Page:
The near-Earth asteroid Ryugu, located approximately 300 million kilometres from Earth, has a new inhabitant: On 3 October 2018, the Mobile Asteroid Surface Scout (MASCOT) landed on the asteroid and began to work. The lander successfully separated from the Japanese Hayabusa2 space probe at 03:58 CEST.
The spacecraft was launched in 2014 and upon arrival in 2018, initially remained in orbit to scout the unknown terrain. A stable, yet extremely light cover will protect the shoe box-sized lander as it falls to the asteroid’s surface. The four instruments designed to conduct in situ measurements on the asteroid are located inside the DLR landing craft:
During its mission, the landing craft will be monitored from the DLR Microgravity User Support Center (MUSC).
DLR's participation in the Hayabusa2 mission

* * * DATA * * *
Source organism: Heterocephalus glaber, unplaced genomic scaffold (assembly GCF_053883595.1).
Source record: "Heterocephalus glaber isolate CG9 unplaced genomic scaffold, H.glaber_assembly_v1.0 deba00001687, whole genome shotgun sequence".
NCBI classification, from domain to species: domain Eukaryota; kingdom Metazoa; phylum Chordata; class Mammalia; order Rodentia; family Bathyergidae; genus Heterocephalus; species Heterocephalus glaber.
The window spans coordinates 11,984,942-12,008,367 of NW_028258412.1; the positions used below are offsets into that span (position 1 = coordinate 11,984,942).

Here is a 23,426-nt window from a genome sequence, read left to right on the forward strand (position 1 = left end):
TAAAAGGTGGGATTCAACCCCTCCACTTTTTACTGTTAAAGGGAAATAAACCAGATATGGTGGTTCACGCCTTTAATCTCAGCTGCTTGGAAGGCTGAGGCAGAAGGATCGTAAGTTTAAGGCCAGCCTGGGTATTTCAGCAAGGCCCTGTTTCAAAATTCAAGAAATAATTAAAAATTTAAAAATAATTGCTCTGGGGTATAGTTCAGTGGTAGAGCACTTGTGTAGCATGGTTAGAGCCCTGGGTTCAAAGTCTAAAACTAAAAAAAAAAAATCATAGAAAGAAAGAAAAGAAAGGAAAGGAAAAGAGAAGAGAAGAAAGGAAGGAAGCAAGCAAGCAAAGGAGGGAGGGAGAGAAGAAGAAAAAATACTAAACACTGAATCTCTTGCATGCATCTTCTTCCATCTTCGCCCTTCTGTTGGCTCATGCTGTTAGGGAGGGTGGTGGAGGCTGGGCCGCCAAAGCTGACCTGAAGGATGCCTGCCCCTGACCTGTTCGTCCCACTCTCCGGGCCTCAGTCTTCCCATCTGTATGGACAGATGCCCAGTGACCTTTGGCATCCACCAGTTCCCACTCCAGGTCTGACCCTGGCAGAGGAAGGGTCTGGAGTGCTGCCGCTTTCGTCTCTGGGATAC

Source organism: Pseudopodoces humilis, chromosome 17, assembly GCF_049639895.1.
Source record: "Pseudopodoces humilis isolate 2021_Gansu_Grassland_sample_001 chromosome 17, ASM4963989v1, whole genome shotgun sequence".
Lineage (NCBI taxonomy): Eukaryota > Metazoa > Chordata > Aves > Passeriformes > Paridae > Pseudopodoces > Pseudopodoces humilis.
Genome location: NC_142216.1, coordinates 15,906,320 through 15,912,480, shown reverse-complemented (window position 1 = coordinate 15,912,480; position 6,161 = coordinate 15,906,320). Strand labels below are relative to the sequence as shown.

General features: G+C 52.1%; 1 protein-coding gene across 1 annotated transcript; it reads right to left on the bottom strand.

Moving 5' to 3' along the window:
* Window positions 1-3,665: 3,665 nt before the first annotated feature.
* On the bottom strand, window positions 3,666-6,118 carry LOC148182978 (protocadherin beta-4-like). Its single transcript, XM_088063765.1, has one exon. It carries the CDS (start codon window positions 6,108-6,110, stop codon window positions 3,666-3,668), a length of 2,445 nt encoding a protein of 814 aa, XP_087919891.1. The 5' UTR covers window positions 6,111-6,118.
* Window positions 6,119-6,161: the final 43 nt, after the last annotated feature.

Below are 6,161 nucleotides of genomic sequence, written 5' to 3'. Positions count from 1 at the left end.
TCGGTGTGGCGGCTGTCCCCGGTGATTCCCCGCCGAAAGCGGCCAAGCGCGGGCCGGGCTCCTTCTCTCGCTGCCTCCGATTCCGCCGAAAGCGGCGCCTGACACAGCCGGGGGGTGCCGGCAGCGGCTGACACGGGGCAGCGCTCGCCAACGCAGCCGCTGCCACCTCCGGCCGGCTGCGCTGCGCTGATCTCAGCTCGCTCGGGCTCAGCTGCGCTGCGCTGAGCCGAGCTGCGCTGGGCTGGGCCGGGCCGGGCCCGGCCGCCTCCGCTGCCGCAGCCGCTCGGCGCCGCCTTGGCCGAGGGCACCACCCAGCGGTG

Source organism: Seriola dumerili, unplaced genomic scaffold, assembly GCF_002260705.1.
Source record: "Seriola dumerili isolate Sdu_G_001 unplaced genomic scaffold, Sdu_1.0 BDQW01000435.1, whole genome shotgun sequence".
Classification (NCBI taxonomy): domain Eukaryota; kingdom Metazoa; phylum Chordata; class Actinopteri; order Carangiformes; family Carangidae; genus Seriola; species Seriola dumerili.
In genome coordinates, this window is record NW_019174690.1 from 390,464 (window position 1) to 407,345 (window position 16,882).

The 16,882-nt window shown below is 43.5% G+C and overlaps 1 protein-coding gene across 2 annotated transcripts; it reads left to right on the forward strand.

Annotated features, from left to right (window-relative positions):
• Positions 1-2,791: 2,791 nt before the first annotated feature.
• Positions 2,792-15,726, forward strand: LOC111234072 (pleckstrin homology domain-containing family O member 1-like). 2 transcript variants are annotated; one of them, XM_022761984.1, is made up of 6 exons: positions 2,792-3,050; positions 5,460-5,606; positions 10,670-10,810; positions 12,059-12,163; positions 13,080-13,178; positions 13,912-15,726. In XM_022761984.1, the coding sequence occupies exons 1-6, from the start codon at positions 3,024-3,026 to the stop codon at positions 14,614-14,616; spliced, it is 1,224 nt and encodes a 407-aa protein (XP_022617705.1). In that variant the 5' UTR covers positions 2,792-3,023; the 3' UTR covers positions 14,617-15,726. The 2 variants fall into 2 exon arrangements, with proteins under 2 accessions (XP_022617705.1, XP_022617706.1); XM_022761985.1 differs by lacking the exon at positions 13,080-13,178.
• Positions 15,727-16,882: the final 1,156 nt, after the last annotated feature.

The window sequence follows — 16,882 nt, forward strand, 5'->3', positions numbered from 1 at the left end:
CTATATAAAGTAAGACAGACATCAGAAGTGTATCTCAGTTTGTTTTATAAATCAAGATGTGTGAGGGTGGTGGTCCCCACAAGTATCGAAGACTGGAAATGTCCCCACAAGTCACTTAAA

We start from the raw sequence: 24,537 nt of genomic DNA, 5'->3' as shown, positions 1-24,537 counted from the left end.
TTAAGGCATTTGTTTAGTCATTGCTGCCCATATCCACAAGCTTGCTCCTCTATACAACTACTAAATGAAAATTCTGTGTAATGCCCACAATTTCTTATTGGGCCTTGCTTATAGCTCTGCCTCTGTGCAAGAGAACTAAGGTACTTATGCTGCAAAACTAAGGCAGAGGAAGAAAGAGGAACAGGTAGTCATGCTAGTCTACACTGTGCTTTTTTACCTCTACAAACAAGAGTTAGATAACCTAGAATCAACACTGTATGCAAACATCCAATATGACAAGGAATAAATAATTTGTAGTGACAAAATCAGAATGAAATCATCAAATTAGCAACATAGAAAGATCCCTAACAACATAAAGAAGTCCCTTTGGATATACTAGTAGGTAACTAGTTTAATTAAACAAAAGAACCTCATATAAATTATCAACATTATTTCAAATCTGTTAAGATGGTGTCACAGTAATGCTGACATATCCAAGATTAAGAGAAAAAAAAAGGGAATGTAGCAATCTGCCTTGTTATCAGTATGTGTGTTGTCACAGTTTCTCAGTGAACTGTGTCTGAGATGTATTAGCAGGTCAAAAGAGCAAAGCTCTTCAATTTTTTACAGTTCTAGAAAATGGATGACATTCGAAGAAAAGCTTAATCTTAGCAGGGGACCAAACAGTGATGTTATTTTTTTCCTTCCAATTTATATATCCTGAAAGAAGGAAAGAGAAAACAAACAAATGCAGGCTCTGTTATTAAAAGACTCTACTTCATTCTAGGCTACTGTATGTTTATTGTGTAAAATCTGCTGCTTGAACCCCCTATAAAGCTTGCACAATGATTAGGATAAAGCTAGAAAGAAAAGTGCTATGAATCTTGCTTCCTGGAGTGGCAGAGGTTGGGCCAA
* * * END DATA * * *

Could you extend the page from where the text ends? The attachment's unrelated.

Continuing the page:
The DLR Institute of Space Systems developed the lander and tested it under space conditions during parabolic flights, in a drop tower, on a shaker and in a thermal vacuum chamber. The DLR Institute of Composite Structures and Adaptive Systems was responsible for the stable structure of the lander. The DLR Institute of Robotics and Mechatronics developed the swing arm that MASCOT will use to 'hop' on the asteroid. The DLR Institute of Planetary Research managed the development of the MASCAM camera and the MARA radiometer. The asteroid lander is being monitored and controlled from the Microgravity User Support Center (MUSC) in Cologne.